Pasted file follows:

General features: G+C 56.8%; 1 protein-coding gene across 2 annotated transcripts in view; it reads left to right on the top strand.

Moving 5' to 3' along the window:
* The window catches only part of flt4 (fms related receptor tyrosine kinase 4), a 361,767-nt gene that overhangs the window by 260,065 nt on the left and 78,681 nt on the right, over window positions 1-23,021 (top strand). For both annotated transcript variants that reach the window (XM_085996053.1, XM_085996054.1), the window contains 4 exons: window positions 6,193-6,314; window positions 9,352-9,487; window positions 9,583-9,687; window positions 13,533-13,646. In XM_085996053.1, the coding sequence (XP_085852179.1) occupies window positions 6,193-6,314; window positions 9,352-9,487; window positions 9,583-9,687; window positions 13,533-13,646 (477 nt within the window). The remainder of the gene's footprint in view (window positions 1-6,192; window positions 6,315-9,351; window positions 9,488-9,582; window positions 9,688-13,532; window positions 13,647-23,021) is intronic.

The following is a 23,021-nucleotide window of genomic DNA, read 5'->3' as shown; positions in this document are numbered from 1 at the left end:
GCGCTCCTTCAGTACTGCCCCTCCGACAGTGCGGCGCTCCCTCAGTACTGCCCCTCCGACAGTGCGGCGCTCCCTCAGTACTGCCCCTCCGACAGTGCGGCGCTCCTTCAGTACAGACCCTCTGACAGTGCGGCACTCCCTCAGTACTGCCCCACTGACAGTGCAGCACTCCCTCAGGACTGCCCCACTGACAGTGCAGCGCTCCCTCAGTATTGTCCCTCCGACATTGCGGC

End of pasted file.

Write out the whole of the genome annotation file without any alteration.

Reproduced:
General features: G+C 56.8%; 1 protein-coding gene across 2 annotated transcripts in view; it reads left to right on the top strand.

Moving 5' to 3' along the window:
* The window catches only part of flt4 (fms related receptor tyrosine kinase 4), a 361,767-nt gene that overhangs the window by 260,065 nt on the left and 78,681 nt on the right, over window positions 1-23,021 (top strand). For both annotated transcript variants that reach the window (XM_085996053.1, XM_085996054.1), the window contains 4 exons: window positions 6,193-6,314; window positions 9,352-9,487; window positions 9,583-9,687; window positions 13,533-13,646. In XM_085996053.1, the coding sequence (XP_085852179.1) occupies window positions 6,193-6,314; window positions 9,352-9,487; window positions 9,583-9,687; window positions 13,533-13,646 (477 nt within the window). The remainder of the gene's footprint in view (window positions 1-6,192; window positions 6,315-9,351; window positions 9,488-9,582; window positions 9,688-13,532; window positions 13,647-23,021) is intronic.

The following is a 23,021-nucleotide window of genomic DNA, read 5'->3' as shown; positions in this document are numbered from 1 at the left end:
GCGCTCCTTCAGTACTGCCCCTCCGACAGTGCGGCGCTCCCTCAGTACTGCCCCTCCGACAGTGCGGCGCTCCCTCAGTACTGCCCCTCCGACAGTGCGGCGCTCCTTCAGTACAGACCCTCTGACAGTGCGGCACTCCCTCAGTACTGCCCCACTGACAGTGCAGCACTCCCTCAGGACTGCCCCACTGACAGTGCAGCGCTCCCTCAGTATTGTCCCTCCGACATTGCGGC